Sometimes, injuries are complicated.

I have been lucky in that, up until this year, I’ve only experienced moderately non-complicated injuries: primarily stress fractures, which tend to heal…and then you get back into running and everything is fine and wonderful, and you promise yourself to ALWAYS do the little things so you’ll never ever get injured again…until you’re 8 months into running again and become a little overzealous and start prioritizing miles over those little things, like rolling and lifting, that you vowed to ALWAYS do. Then, before you know it, that little niggle turns into something more, and then you’re out with a full blown injury…again.

Yeah. That.
It’s human nature to be inclined to do the things we love (running) over the things we don’t love (stretching).

So as I approach the 7 month mark on my hamstring tendinopathy turned sacral stress fracture turned SI joint dysfunction with a splash of facet joint irritation (yip…that’s the new dx)…I’m over here wishing I had just had another femoral stress reaction.

BUT. I think I’m starting to finally see the light at the end of the tunnel.
I really do.

I received a diagnostic injection on May 31st into my right SI joint to confirm or refute that pain was still emanating from that location. My doctor thought it seemed logical that things were still inflamed in the sacral region because of the January MRI reading of edema in my sacrum (a stress reaction/fracture–my doctor used both terms interchangeably). The SI injection contained lidocaine (a numbing agent), followed by a little bit of cortisone to help with swelling and inflammation.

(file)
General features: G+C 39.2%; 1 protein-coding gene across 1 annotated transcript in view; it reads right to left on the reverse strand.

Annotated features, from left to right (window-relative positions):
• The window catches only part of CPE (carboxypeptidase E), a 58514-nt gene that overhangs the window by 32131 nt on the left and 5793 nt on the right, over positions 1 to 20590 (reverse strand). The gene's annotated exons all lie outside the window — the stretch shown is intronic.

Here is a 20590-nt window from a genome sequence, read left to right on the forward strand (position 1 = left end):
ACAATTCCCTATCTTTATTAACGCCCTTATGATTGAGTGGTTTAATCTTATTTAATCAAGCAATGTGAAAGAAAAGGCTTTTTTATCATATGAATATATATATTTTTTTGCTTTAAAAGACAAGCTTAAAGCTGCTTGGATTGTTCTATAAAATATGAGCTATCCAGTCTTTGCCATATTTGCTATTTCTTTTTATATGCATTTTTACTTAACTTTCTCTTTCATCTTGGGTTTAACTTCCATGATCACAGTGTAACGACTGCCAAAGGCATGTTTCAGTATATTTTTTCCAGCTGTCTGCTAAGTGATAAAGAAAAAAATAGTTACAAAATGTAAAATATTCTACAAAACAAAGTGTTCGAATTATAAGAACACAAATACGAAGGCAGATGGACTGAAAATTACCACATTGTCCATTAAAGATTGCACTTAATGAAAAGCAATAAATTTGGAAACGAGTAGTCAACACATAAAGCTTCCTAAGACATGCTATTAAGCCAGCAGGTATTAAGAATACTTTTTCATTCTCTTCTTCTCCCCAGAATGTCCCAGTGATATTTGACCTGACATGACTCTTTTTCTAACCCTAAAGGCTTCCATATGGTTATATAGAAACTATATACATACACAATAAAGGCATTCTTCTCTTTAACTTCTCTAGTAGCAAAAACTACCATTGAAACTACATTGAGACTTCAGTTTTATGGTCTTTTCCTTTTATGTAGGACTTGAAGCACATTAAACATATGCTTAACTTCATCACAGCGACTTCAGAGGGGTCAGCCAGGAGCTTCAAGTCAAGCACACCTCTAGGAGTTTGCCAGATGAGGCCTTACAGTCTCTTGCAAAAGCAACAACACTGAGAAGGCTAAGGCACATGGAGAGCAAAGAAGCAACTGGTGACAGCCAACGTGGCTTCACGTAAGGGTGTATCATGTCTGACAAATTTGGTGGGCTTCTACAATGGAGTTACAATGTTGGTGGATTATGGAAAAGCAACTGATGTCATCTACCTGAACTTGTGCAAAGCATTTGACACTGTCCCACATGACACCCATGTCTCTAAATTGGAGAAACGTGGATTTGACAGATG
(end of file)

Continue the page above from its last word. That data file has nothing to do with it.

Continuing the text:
I’d write in detail about the experience, but when they offered to knock me out with twilight sedatives for the procedure, I quickly accepted because I didn’t want to lie face-down on a table for 20 minutes feeling large needles going into my butt cheek.

So the actual procedure itself was quick and painless and I received some sweet drugs…as well as a backside that was 98% painfree after the procedure.

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Dear diary…jackpot.

I was extremely discouraged to feel the lidocaine wear off after only an hour post-procedure. But I was reminded by a friend to stay positive, because the fact that the shot had provided so much relief meant that there was FINALLY some more answers as to why my back was still bothering me. That and the fact that I did receive a LITTLE cortisone, which has a delayed response, so hopefully I’d feel that provide relief soon.

The days immediately following the injection were amazing. My pain had mostly subsided…until the 3rd day:

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Me? Dramatic?

After some tears, I realized I needed to manage my own expectations: I had expected for all pain to be COMPLETELY gone because of the injections…but it wasn’t, not completely. So I chilled out, gave it a few more days, and tried my best to stay calm (s/o to my friends who dealt with my incessant crazy…you deserve a tropical vacation). Wine helped my mental state a great deal. As did online shopping.